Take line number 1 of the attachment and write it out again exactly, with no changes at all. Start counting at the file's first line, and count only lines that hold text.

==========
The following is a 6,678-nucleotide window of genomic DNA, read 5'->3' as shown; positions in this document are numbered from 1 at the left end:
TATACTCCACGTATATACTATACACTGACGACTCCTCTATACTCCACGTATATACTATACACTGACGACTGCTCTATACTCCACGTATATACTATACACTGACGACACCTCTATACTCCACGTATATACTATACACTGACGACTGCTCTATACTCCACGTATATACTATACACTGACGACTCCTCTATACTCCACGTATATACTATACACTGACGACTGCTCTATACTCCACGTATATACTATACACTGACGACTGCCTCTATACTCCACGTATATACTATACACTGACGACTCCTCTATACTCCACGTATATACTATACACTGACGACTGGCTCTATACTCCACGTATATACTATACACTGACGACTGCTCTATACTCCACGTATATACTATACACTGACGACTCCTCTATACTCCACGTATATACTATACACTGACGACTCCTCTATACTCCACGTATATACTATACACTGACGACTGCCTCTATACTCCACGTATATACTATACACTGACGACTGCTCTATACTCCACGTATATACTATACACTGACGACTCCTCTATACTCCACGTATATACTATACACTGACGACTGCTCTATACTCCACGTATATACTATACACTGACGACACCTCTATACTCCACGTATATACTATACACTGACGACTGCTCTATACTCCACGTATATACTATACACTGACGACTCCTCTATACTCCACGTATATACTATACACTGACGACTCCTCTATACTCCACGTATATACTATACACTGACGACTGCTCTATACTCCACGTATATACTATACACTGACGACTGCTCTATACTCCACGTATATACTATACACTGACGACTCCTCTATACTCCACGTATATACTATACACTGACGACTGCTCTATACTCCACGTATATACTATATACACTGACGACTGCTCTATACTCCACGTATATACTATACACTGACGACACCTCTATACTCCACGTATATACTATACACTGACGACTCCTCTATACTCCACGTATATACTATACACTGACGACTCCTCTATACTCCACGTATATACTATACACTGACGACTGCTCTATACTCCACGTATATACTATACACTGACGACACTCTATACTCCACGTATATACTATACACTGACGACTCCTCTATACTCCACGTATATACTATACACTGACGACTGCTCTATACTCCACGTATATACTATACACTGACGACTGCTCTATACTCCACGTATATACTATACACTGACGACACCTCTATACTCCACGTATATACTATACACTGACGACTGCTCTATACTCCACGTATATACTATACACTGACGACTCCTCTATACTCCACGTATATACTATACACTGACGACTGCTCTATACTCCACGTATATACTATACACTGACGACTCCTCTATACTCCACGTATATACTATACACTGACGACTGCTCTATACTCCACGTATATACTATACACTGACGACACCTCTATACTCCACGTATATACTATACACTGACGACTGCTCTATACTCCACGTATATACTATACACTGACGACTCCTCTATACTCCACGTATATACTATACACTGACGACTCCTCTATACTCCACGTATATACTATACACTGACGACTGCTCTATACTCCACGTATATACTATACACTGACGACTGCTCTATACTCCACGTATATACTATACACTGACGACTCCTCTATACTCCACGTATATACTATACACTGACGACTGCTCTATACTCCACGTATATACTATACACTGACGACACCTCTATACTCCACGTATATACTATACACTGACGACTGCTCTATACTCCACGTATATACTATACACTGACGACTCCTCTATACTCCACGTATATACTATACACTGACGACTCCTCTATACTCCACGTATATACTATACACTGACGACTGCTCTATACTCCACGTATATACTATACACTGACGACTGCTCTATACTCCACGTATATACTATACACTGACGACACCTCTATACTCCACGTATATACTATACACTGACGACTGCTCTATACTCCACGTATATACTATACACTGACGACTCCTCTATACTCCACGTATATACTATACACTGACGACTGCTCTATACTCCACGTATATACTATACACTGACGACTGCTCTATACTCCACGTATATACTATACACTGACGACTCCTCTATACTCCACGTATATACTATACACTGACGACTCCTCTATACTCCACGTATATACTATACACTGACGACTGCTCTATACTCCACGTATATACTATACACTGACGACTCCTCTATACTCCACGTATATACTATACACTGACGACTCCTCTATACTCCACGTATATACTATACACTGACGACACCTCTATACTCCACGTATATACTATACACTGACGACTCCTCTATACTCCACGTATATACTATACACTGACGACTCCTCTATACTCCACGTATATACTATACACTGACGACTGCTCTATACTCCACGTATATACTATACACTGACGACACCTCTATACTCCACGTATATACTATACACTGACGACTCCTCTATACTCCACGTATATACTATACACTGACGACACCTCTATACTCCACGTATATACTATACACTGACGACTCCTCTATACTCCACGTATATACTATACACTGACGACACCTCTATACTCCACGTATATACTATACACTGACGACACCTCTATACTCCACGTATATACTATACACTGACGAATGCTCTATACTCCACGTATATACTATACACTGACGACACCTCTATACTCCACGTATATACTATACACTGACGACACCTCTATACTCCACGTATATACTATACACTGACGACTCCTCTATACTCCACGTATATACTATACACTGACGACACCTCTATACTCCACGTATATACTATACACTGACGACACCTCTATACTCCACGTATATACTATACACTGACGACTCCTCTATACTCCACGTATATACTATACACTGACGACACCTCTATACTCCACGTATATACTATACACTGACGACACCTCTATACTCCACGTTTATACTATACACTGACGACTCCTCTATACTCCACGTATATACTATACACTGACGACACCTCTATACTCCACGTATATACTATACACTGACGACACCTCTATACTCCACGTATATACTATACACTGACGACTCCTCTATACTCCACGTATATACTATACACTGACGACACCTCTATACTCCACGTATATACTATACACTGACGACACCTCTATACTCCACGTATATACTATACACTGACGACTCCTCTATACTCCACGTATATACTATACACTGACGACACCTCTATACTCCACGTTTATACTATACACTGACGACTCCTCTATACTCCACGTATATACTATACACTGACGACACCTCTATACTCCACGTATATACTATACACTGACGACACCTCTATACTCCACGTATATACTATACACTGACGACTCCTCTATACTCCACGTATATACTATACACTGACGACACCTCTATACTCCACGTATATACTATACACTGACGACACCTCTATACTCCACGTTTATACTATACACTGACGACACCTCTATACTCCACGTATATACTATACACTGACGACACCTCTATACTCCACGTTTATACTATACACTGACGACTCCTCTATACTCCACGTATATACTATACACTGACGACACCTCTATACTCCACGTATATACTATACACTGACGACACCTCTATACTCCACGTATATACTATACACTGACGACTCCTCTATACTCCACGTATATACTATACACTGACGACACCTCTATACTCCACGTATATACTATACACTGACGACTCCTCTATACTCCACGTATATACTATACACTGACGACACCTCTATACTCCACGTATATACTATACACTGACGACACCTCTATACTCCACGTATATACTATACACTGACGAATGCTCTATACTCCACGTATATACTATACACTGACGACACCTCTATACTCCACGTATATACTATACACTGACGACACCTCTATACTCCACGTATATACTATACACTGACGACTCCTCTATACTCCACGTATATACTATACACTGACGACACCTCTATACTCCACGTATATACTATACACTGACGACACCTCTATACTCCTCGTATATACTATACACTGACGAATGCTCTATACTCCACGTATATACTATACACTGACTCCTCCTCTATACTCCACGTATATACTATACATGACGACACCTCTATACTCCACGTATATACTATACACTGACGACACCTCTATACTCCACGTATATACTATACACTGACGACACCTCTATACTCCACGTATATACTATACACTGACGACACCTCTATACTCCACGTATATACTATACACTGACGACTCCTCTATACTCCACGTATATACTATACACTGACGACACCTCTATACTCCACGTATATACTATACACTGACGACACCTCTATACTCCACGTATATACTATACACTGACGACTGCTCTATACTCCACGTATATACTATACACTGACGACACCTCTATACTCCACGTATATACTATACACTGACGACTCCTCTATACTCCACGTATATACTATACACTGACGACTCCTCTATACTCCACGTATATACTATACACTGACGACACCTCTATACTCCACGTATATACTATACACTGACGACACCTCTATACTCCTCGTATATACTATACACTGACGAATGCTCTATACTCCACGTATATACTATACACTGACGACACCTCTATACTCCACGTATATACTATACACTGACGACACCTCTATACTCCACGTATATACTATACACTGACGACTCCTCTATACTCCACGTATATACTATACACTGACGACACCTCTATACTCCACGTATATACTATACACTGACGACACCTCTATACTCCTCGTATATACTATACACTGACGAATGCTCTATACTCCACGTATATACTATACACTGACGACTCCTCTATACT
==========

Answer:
The following is a 6,678-nucleotide window of genomic DNA, read 5'->3' as shown; positions in this document are numbered from 1 at the left end: